There’s Something About Push-Ups

By | January 26, 2012

I live and work with a group of people who are very conscious of their effect upon others. They work at being nonjudgmental, refraining from gossip, and accepting others’ thoughts and feelings. Yet there is one odd little item that stretches their tolerance.

It started to show itself couple of weeks ago: so-and-so has poor form, so-and-so has her butt way up in the air…looks like a slinky worm…does them too fast. A little regression into tittle-tattling and judging was one thing, but then I overheard an unabashed comparison: “You should see so-and-so’s push-ups—that’s the way they should be done.”

Was there a sacred way of push-ups inscribed on a stone tablet that I was not aware of? Were my comrades members of a secret exercise cult? Or maybe we were just genetically programmed to execute push-ups in a certain way and I didn’t get my full quota of chromosomes.

After contemplating the issue on a (very brief) meditative retreat, I came to realize that my partners were probably still under the spell of their school days sports coaches, who indoctrinated them in the right way—The American Way—to warm up. You know, God, mom, apple pie, and proper push-ups.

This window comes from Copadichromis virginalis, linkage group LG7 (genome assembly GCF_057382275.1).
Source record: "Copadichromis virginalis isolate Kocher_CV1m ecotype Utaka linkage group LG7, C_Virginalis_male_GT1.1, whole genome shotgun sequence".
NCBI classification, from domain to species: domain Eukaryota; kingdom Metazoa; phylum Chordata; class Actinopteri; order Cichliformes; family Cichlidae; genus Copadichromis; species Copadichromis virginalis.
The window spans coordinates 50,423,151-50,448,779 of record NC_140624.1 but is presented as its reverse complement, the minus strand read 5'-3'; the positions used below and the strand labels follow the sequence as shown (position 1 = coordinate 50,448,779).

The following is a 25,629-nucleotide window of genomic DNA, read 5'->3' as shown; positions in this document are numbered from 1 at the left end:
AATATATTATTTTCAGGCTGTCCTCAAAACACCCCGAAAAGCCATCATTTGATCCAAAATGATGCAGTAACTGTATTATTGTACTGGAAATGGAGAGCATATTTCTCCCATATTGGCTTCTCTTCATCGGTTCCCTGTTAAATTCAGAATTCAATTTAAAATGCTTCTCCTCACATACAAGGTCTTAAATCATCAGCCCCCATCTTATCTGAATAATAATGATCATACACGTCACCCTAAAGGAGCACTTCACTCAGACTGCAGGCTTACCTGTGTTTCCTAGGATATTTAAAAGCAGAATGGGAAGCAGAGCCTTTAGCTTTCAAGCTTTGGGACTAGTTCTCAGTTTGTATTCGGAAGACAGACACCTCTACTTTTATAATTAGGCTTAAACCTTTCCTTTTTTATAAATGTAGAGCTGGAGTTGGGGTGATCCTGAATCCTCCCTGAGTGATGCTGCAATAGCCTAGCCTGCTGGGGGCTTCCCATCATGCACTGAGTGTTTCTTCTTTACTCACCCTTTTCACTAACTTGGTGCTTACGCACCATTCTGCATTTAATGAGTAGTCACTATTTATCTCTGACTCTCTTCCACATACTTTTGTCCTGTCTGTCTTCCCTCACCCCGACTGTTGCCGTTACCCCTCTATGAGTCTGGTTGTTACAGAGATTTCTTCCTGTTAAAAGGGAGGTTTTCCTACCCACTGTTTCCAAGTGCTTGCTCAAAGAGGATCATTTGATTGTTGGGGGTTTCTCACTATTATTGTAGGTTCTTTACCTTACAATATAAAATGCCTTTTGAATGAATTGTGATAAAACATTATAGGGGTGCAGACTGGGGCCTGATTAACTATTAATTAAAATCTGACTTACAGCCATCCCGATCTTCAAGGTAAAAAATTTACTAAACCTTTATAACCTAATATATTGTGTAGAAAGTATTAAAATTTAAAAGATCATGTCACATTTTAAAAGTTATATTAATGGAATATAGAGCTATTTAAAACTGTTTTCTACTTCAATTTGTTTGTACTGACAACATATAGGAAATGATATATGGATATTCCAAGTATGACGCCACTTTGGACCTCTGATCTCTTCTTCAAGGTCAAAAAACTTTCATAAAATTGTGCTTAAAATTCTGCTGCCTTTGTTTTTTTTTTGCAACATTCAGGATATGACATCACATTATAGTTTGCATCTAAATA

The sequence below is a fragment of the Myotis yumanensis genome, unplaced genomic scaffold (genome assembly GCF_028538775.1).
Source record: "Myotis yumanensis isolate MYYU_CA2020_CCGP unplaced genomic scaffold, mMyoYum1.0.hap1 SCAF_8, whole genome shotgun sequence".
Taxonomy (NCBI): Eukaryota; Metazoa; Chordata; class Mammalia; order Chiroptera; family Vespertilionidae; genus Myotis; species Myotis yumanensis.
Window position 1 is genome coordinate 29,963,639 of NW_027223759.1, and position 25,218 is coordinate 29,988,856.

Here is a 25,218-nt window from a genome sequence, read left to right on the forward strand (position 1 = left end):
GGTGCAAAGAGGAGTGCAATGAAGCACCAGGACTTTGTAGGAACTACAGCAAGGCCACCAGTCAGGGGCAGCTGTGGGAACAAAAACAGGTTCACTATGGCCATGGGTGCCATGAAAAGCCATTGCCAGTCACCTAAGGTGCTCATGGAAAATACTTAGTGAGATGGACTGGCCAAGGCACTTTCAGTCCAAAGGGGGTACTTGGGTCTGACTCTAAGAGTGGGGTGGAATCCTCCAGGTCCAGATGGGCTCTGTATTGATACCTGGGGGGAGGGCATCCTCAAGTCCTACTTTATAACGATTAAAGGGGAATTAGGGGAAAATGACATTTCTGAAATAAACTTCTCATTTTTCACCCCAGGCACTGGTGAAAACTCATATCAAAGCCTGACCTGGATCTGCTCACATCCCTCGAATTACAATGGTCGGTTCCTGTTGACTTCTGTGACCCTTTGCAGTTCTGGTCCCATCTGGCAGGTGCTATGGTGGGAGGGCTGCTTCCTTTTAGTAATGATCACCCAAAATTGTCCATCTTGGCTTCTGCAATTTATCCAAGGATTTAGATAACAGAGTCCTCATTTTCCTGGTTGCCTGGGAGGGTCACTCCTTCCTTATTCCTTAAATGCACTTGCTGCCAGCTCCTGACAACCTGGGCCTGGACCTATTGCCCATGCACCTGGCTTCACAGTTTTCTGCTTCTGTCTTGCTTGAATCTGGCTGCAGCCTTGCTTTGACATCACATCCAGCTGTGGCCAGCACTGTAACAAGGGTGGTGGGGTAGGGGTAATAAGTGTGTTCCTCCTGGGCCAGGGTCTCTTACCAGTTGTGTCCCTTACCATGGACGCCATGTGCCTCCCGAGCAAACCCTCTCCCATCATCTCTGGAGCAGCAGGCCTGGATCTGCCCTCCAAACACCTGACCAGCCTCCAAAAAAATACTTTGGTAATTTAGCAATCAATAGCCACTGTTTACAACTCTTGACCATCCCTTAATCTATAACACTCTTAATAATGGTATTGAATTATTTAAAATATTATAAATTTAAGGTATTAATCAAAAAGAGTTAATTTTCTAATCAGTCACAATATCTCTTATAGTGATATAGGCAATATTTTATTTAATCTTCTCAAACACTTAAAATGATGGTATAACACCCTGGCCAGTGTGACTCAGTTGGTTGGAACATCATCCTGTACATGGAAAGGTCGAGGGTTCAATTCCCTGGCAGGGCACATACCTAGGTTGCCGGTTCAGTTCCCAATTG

I’m happy to report that my friends have joined Push-Uppers Anonymous. They come home from meetings all aglow, talking about how addiction to conventional push-ups can cause repetitive motion injury and asymmetrical muscle development. And get this: a couple of them have gone cold turkey—they’ve sworn off of garden-variety level ground push-ups forever. One of them has the shakes pretty bad, but he says he’ll be alright as long as he doesn’t run into his old coach.

On our training runs, you’ll now see the crew doing push-ups on hillsides, straddling logs, one hand forward, a leg out to the side. And yes, even butts up in the air. I know; you wonder what this country’s coming to. I think we’re good as long as we still have mom’s apple pie.


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